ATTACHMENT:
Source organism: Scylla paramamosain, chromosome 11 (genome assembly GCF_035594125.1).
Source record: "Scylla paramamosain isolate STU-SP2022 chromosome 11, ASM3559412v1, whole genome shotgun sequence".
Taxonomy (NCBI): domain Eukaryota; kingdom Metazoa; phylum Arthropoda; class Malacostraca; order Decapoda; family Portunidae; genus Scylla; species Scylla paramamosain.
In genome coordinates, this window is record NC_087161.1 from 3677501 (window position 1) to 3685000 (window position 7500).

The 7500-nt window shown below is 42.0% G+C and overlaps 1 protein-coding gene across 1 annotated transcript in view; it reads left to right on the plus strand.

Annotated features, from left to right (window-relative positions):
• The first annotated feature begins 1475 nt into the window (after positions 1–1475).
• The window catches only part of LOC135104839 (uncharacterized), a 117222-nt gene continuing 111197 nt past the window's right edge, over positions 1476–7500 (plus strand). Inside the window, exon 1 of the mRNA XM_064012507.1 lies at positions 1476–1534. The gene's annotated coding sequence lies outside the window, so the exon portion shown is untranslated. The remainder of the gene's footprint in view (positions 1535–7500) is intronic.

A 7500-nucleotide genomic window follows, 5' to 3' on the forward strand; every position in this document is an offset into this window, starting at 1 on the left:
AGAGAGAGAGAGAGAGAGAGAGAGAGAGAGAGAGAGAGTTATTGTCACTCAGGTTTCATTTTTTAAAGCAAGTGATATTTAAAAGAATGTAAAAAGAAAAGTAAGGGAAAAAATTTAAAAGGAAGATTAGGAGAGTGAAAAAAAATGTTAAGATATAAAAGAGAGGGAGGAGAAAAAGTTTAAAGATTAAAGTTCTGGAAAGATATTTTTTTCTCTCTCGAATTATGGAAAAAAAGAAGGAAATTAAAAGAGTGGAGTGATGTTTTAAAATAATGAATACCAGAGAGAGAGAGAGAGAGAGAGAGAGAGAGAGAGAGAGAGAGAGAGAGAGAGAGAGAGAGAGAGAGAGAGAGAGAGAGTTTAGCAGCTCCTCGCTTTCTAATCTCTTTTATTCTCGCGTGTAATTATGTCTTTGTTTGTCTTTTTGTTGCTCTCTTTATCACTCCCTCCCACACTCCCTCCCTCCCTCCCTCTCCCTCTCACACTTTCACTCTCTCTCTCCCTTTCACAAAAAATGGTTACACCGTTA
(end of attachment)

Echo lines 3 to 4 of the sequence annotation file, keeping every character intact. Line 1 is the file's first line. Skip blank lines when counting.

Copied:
Taxonomy (NCBI): domain Eukaryota; kingdom Metazoa; phylum Arthropoda; class Malacostraca; order Decapoda; family Portunidae; genus Scylla; species Scylla paramamosain.
In genome coordinates, this window is record NC_087161.1 from 3677501 (window position 1) to 3685000 (window position 7500).